The hardest part of replacing a kitchen faucet is removing the old one. Removing the faucet is a fairly simple task that takes about a half hour to complete. You don’t need to make any changes to your plumbing, only removal of the faucet fixture, which is held in place on your sink by locking nuts.
– Flathead screwdriver; Philips screwdriver; adjustable wrench; channel lock pliers
– Silicone plumber’s grease; rag
1. Turn Off the Water:
Take a look under the sink and close both hot and cold water lines running to the faucet under the sink. Turn both clockwise to shut them off.
Before you start disassembling things, make sure you plug the drains. You never know what little parts are going to fall into the sink, or worse, the garbage disposal.
2. Gain Access:
If you have garbage disposer you need to disconnect it. Unplug the garbage disposer, or shut off the circuit breaker in the main service panel if the disposer is directly wired. Release the disposer by tapping the retaining ring with a hammer in a counterclockwise direction. Use a paint can to support the disposer and collect the water drops. Most likely, the main obstacles will be the pipes and P-traps that drain the sinks. Don’t be afraid to pull them out, but more important; don’t be afraid to replace them with new ones.
3. Remove the Drain Lines:
Most faucets are held in place by “clamping” themselves to the counter top with a larger metal or plastic nut that goes over the faucet threads coming down through the counter top. Loosen the two lock-nuts directly underneath the faucet with a basin wrench by turning the lock-nuts counterclockwise. Remove the lock-nuts around the handle bases and the spout in this manner.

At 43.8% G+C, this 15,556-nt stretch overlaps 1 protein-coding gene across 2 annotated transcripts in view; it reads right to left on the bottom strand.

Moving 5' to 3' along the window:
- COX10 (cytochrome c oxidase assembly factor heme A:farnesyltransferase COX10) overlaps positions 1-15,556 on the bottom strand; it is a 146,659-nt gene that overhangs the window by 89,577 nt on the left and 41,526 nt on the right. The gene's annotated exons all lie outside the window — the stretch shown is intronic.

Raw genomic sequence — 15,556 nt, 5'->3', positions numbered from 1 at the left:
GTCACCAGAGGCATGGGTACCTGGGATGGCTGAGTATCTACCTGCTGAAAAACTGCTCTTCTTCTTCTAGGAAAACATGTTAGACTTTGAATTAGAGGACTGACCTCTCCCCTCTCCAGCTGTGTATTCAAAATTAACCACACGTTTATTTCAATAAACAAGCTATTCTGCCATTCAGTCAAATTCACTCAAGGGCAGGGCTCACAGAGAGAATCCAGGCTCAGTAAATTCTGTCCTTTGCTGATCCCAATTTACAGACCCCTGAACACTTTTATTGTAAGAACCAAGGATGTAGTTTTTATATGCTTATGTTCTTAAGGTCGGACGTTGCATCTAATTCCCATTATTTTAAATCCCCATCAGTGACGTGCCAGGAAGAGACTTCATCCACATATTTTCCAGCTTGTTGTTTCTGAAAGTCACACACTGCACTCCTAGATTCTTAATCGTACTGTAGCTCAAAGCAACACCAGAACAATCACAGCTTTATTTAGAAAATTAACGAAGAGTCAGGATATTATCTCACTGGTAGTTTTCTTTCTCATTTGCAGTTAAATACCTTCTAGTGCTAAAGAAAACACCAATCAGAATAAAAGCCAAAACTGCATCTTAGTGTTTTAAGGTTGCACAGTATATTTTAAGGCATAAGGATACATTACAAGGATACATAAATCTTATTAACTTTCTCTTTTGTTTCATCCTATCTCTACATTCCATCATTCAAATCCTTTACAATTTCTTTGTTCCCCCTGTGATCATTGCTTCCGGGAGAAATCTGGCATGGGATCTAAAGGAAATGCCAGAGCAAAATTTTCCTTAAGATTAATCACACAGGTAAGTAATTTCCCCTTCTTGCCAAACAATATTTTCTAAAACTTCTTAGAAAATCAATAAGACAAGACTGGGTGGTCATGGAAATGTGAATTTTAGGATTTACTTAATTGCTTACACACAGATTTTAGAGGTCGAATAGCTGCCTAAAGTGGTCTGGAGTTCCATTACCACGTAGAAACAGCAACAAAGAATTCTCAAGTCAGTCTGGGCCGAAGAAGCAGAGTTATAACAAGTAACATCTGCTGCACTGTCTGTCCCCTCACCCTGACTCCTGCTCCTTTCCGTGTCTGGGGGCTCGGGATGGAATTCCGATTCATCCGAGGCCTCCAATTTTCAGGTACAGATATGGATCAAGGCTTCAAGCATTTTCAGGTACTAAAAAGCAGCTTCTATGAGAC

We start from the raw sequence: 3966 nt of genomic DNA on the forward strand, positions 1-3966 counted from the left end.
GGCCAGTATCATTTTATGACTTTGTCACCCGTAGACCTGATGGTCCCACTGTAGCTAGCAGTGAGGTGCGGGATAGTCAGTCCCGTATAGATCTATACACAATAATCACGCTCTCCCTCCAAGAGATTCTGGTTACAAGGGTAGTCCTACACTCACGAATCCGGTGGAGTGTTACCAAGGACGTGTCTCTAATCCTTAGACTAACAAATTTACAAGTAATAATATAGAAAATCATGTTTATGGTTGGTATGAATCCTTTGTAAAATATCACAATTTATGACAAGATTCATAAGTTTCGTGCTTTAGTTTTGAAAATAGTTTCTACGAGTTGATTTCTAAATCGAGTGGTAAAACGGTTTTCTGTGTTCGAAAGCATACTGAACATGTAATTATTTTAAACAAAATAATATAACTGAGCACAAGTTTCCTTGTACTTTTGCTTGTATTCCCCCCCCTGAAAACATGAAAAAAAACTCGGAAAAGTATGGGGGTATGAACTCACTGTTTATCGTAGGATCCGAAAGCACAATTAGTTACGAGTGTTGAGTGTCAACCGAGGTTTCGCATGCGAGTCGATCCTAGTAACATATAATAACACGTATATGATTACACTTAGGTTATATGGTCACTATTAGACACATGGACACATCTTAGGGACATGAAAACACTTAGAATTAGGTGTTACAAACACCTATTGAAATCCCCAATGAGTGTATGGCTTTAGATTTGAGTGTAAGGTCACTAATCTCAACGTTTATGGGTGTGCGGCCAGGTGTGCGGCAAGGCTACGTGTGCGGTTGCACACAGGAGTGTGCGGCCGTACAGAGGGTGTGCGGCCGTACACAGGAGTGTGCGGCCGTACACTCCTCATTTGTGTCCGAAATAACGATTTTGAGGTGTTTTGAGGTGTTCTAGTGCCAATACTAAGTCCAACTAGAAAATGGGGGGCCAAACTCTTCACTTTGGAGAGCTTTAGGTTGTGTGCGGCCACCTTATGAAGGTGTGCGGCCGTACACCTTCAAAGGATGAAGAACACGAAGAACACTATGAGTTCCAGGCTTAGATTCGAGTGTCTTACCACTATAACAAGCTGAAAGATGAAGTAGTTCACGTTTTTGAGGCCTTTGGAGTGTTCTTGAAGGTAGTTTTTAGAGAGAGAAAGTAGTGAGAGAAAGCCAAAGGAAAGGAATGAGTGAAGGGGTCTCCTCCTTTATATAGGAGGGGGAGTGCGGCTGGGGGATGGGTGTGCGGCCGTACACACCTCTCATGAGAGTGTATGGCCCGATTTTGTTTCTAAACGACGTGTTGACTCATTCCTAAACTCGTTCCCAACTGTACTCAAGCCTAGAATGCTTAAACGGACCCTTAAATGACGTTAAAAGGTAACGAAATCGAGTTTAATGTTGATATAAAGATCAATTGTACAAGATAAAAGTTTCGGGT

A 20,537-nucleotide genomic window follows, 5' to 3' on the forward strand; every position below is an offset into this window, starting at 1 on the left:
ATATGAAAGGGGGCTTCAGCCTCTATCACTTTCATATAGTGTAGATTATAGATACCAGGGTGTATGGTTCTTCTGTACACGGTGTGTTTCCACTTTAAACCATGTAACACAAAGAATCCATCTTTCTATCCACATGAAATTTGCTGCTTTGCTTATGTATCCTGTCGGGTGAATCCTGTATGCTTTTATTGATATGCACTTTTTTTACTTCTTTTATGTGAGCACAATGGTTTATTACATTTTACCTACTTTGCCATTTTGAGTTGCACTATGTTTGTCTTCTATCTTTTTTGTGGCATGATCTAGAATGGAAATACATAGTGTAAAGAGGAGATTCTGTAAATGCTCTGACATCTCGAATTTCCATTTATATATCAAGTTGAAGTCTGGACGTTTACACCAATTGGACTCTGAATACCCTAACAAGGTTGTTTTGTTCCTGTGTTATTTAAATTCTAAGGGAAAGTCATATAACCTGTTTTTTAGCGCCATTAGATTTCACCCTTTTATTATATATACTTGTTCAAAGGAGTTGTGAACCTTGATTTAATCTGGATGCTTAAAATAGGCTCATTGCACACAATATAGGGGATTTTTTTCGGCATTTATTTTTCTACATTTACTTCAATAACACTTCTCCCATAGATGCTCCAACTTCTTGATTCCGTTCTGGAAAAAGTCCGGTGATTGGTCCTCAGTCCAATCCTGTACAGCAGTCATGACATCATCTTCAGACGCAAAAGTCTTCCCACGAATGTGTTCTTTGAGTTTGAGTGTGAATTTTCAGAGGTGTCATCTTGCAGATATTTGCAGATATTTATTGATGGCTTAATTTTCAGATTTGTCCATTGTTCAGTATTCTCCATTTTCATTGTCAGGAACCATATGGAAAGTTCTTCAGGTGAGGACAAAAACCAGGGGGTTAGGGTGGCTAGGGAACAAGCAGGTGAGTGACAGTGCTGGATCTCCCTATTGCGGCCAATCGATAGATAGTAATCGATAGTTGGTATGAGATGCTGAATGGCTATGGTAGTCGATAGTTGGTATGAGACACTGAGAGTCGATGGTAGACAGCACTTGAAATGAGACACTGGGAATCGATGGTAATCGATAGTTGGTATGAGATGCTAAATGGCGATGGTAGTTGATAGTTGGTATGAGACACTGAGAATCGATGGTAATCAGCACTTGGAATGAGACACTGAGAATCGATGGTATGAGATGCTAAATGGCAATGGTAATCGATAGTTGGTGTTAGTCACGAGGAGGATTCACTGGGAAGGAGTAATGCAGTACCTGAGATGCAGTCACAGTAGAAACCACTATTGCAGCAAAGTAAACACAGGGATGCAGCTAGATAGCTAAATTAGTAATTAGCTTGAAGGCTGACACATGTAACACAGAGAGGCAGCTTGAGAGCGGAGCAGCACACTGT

Sometimes, in spite of all your best efforts, it’s simply impossible to loosen the old faucet nuts. Try soaking the threads with penetrating oil and try again.
Lift out the faucet when all nuts have been removed.
4. Remove the Old Faucet:
With the nuts removed the faucet is ready to be removed by lifting up on it. Lift the entire faucet off the sink. If your faucet had a sprayer, unscrew the spray hose from the faucet by turning the connector counterclockwise with a regular wrench. Detach the hose and set the old faucet aside.
5. Prepare the Surface for the new Faucet:
A clean surface is necessary to install the new faucet. For achieve that, scrap away all dried plumber’s putty.
6. Replace the New Faucet:
Follow the manufacturer’s directions to mount the new faucet, than remount the sink (with the new faucet). But basically, roll out a length of plumber’s putty by hand to fit around the entire edge of the faucet base area and then place the new faucet base gasket, a plastic piece shaped like the base of the faucet, on top. Firmly press it into the putty.
7. Make the New Connections:
Hook up the water lines. Connect the hoses to the base of the faucet by threading the locknuts onto the base and tightening them with the basin wrench. Then connect the hoses to the two water pipes, or supply lines, by tightening the connectors.